A sick five-year-old child from the city of Swat was brought to him at the Civil Hospital Karachi. According to Dr Saifullah, the boy suffered from high grade fever and had several lesions on his nose and face. The boy was weak, suffered chills and rigors, his abdomen distended. He bled from his rectum. It took five weeks of in-patient treatment before the child stabilised, found his appetite again, and began to slowly return to health.
The disease, Dr Saifullah suggests, is very often missed or misdiagnosed.
Prevention and cure
Abdul Wali is not the only worried parent to find himself with a clinical diagnosis for his daughter’s illness, but without reliable access to treatment.
Low stocks of effective medicines at regional health centres mean that thousands of CL patients from rural areas make the journey to the Medicins Sans Frontiers (MSF) leishmaniasis centres at Quetta and Kuchlak in Balochistan, and Peshawar in Khyber Pakhtunkhwa.
According to Dr. Zeeshan Haider, Glucantime is an effective drug for treating cutaneous leishmaniasis in central Iran. In fact, cutaneous leishmaniasis heals spontaneously, and to prevent the acquisition of resistance, the indications for treatment in each region should be defined carefully.
The Drug Regulatory Authority Pakistan (DRAP) has issued an alert that certain agencies or pharmacies used to sell non-regulated/ false medicine (Glucantime) with the same name in Quetta and the rest of Pakistan.
The leading company claimed to be manufacturing this has confirmed that they do not manufacture this product and neither they sub-contract the manufacturing, nor distribute these products anywhere in the world, said Dr. Zeeshan.
According to Shahzad Badar, field communication officer at MSF Pakistan, MSF has been treating leishmaniasis at Kuchlak in Balochistan since 2008.
“In Balochistan, three well-established cutaneous leishmaniasis centres are providing free treatment,” Badar said. “In 2022, nearly 5,974 patients received treatment from [Khyber Pakhtunkhwa] and Balochistan clinics.”
Badar explained that prevention and control of the sandflies requires effective integrated vector control management, which is highly complex. “Therefore, our primary focus is on early diagnosis and effective treatment to reduce the prevalence and, thus, the transmission.”
MSF is training up local corps of lady health workers (LHWs) to spot and spread awareness of this growing public health problem. These lady health workers visit villages to make people aware of the severity of the disease and explain preventative measures. Those include the use of chemically-treated bed nets, sealing cracks in houses, placing traps in windows, regularly removing garbage and spraying insecticides.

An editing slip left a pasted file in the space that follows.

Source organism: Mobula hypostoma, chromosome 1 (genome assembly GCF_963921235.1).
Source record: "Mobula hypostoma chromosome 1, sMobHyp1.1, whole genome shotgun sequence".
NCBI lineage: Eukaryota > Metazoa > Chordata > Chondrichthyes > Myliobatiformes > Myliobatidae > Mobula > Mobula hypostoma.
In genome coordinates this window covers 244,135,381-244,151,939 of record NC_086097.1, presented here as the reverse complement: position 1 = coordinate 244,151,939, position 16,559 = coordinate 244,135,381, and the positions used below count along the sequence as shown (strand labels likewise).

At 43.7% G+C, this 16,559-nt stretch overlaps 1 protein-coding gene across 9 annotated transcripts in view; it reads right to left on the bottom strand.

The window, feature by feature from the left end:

“We are arranging training sessions for Ministry of Health paramedics for the diagnosis and cutaneous leishmaniasis case management. To increase access to prompt diagnosis and effective treatment, we will enhance this programme to Bannu and other areas of KPK in the coming months,” added Badar. Like Balochistan’s, Khyber Pakhtunkhwa’s CL caseload has been mounting since 2018.
New strategies for the treatment
According to Dr. Zeeshan Haider, unfortunately, no vaccine against is currently available worldwide against Leishmaniasis for humans. But certain vaccines are at hand for Leishmaniosis in Dogs.
A couple of scientists are working on developing new technologies, therapies, or drug regimes. Like Nanotechnology, the use of Nanoparticles against these resistant Leishmania strains. But this is at a very nascent stage and currently invitro studies are going on, and it may have side effects.
- Moreover, MSF has started a clinical trial in which we are studying the effectiveness of three other modes of treatment. According to Shahzad Badar, these treatments are:
- An oral drug, miltefosine, which patients can take at home.
- Thermotherapy, the heat delivered on the site of the CL lesions via radio frequency. It is a procedure that only requires one session.
- The combination of these treatment modalities with a shorter course of miltefosine.
A few parts of this story have earlier been published at Gavi, The Vaccine AllainceAlliance. We republished it with the author’s permission.
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Saadeqa Khan is the founder, CEO, & Editor-in-Chief of Scientia Pakistan. She’s a member of the Oxford Climate Journalism Network (Second Cohort) and NASW. Saadeqa is a fellow of NPF Washington, The Falling Walls Foundation, and the Science Journalism Forum. Saadeqa has won several international journalism grants and awards for her reports.